Contemporary real time system monitoring appears to be the same in each discipline and field of application. Whether it is an aircraft, a chemical plant, a hospitalized patient or an assembly line, the logic is always the same:
- Deploy a set of sensors
- Establish admissible upper and lower bounds for each sensor (channel)
- Define a nominal value for each channel
- Monitor deviation from nominal
- Trigger alarm if value approaches one of the bounds
The surprising thing is that only on rare occasions are the relationships or inter-dependencies between data channels analyzed. And yet, if one has N data channels, the number of possible channel inter-dependencies is (N x N – N)/2. For N=100 this is nearly 5000. These inter dependencies establish structure, a map, or a graph, which, at the end of the day, illustrates how things work. Knowing which channels vary together, and how they do it (in a linear, nonlinear or chaotic fashion) is paramount when it comes to finding and understanding anomalies.
But there is more. Conventional monitoring often fails to provide some sort of systemic quantity, or indicator, which would furnish a holistic reflection of the “state of health” of a system. In finance they have done so by inventing stock market indices, which combine tens or hundreds of stock prices into a single number -think of the NASDQ or the S&P. But in engineering, production, intensive care, or medicine in general, there is nothing of the sort. For example, how do you combine heart beat frequency, cholesterol, blood pressure, CO2 concentration and creatinine into one index? How do you something similar for an aircraft or a manufacturing plant, where there are thousands of heterogeneous data channels? The market index is easy since all channels – stocks – have values expressed in dollars, but when it comes to combining pressure, temperature, flow, efficiency and vibrations things get complicated. So,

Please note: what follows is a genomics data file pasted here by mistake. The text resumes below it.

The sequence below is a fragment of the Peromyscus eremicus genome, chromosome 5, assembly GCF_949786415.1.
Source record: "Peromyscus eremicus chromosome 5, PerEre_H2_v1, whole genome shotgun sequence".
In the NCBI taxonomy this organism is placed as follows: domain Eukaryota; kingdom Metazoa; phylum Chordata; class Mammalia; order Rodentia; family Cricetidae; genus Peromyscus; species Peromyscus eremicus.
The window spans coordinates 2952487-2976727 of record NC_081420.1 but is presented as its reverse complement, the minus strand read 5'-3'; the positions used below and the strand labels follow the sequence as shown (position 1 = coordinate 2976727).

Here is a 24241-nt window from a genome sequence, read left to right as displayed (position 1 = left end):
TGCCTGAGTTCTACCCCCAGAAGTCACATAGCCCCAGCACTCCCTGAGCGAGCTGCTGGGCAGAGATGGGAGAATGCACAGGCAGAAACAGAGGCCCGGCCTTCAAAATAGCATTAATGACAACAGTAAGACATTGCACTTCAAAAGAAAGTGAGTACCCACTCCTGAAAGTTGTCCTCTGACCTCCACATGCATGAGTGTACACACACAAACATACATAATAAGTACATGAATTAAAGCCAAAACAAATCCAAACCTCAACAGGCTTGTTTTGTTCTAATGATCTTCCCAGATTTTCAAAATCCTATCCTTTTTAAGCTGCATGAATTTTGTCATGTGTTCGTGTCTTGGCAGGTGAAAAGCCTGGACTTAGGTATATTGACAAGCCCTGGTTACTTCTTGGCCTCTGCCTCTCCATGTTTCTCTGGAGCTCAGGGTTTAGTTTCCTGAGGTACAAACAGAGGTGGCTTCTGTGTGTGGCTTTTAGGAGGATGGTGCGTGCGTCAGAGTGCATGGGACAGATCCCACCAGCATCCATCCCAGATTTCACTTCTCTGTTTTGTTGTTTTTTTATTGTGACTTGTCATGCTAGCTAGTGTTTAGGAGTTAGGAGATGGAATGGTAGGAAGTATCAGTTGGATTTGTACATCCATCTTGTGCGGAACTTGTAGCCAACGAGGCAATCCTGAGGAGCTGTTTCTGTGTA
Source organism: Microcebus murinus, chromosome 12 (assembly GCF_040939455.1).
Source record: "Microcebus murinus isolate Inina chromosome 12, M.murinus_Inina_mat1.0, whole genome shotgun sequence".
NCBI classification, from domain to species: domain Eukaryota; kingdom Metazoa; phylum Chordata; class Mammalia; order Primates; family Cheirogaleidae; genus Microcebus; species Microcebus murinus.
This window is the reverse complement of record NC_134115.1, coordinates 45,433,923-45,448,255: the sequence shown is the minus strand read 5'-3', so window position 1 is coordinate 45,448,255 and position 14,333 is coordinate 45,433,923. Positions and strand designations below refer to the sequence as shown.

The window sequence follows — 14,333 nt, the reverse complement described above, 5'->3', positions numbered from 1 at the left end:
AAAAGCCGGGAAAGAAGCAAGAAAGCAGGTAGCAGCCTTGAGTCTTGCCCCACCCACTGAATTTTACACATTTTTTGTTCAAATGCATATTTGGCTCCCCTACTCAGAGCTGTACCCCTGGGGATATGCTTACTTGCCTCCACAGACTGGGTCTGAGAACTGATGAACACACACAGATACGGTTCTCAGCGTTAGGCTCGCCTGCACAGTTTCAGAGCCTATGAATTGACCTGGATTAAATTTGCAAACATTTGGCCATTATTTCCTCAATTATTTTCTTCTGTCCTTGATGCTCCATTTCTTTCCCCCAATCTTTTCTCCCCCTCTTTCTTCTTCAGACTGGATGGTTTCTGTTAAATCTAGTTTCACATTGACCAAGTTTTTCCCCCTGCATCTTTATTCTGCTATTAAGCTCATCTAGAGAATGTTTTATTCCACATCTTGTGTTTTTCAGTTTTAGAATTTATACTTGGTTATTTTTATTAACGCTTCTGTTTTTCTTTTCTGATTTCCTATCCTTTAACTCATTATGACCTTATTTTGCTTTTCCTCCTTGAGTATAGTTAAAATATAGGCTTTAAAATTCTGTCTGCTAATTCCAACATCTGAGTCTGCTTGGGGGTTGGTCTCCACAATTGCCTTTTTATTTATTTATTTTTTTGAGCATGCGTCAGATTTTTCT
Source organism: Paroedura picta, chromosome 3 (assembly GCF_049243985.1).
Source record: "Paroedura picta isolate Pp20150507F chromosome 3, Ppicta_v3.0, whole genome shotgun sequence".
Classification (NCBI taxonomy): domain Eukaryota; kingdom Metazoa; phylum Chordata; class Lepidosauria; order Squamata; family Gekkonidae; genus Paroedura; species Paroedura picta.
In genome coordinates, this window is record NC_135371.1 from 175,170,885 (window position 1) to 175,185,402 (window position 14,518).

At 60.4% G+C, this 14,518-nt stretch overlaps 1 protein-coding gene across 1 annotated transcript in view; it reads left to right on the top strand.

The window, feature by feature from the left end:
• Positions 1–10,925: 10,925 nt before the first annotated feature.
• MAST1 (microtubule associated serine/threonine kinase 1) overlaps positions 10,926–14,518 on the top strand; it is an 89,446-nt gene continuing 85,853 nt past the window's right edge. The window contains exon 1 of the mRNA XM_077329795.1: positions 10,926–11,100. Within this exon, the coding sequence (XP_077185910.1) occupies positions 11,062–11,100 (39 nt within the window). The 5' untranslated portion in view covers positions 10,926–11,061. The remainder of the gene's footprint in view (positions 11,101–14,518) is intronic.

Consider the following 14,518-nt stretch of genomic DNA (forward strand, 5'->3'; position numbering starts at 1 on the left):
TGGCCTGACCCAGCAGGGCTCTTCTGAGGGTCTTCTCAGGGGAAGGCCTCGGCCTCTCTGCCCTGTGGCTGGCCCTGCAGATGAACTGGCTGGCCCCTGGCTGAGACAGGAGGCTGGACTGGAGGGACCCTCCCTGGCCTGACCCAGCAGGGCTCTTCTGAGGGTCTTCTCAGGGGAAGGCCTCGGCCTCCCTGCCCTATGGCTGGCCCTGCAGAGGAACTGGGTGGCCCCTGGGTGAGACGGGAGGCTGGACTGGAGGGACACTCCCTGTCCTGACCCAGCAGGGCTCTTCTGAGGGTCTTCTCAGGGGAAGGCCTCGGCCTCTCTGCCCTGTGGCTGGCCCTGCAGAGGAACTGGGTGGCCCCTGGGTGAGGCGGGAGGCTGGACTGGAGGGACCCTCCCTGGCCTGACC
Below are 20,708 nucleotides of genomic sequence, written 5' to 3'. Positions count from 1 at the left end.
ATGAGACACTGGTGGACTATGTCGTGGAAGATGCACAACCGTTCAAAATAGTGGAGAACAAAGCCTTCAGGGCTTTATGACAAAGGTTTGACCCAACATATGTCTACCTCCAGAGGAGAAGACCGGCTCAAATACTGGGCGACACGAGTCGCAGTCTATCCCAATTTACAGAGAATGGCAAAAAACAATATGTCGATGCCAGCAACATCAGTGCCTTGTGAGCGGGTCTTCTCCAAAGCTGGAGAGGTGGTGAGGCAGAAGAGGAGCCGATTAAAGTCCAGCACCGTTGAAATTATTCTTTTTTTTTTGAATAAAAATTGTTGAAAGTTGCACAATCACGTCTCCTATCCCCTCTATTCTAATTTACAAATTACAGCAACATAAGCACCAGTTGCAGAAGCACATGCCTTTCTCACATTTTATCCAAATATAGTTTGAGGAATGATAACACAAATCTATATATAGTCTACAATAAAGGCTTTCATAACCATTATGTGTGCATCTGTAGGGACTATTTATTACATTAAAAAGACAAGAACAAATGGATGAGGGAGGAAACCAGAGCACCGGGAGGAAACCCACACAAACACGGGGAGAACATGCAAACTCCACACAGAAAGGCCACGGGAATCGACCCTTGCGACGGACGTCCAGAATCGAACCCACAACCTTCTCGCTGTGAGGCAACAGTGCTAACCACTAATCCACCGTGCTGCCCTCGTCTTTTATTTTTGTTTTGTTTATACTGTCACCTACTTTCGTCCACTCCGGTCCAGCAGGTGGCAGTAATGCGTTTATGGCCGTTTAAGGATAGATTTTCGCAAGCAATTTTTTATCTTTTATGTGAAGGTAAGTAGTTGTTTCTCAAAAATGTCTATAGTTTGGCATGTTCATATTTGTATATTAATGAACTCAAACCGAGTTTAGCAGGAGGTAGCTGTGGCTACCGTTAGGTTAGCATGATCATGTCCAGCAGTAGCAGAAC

how does one combine N channels of diverse data types into one scalar indicator?
Complexity is one example of a scalar systemic indicator which accomplishes exactly that. Since our complexity metric has an upper bound, known as critical complexity, the distance from critical complexity is a measure of a system’s state of health.
Below is an example of complexity evolution of a hospitalized patient. The complexity function combines two dozen channels of real time data into a single index. It is not difficult to imagine that in proximity of the peaks interesting things happen.
But setting aside the issue of state-of-health indication and monitoring, the immense importance of structure is what we want to underline in this blog. The insight gained from just looking at a Complexity Map is phenomenal. Some nice examples are shown below. What’s important to keep in mind that these maps change over time! This means that there is an even deeper significance here – the rate of change of structure, a sort of structural derivative – which delivers even more information and knowledge.
Data or data analysis cannot produce knowledge. It can only produce information. In fact,
Knowledge is inextricably linked to structure
Examples of Complexity Maps are illustrated below. They show why often it is so difficult to understand and explain the behavior of many systems.
Air Traffic Management
Dow Jones Industrial Index
Global Finance (major stock market indices)
Patient in Intensive Care Unit
Nuclear Power Plant
Turbine (only portion of Complexity Map is shown)